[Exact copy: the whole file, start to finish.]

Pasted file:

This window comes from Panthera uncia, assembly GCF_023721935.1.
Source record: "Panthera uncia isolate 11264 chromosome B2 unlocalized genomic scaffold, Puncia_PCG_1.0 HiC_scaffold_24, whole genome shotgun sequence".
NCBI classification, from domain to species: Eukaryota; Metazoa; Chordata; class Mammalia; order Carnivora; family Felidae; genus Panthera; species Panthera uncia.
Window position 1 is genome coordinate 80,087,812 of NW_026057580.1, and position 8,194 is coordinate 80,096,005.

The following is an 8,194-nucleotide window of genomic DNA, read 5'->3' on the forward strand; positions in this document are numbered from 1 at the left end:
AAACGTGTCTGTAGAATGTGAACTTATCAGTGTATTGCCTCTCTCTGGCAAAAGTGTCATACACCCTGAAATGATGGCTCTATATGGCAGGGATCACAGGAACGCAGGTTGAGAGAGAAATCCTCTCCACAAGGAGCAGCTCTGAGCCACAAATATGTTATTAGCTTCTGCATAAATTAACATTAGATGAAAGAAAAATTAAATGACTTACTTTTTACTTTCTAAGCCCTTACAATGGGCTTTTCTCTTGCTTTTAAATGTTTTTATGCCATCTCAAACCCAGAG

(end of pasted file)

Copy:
This window comes from Panthera uncia, assembly GCF_023721935.1.
Source record: "Panthera uncia isolate 11264 chromosome B2 unlocalized genomic scaffold, Puncia_PCG_1.0 HiC_scaffold_24, whole genome shotgun sequence".
NCBI classification, from domain to species: Eukaryota; Metazoa; Chordata; class Mammalia; order Carnivora; family Felidae; genus Panthera; species Panthera uncia.
Window position 1 is genome coordinate 80,087,812 of NW_026057580.1, and position 8,194 is coordinate 80,096,005.

The following is an 8,194-nucleotide window of genomic DNA, read 5'->3' on the forward strand; positions in this document are numbered from 1 at the left end:
AAACGTGTCTGTAGAATGTGAACTTATCAGTGTATTGCCTCTCTCTGGCAAAAGTGTCATACACCCTGAAATGATGGCTCTATATGGCAGGGATCACAGGAACGCAGGTTGAGAGAGAAATCCTCTCCACAAGGAGCAGCTCTGAGCCACAAATATGTTATTAGCTTCTGCATAAATTAACATTAGATGAAAGAAAAATTAAATGACTTACTTTTTACTTTCTAAGCCCTTACAATGGGCTTTTCTCTTGCTTTTAAATGTTTTTATGCCATCTCAAACCCAGAG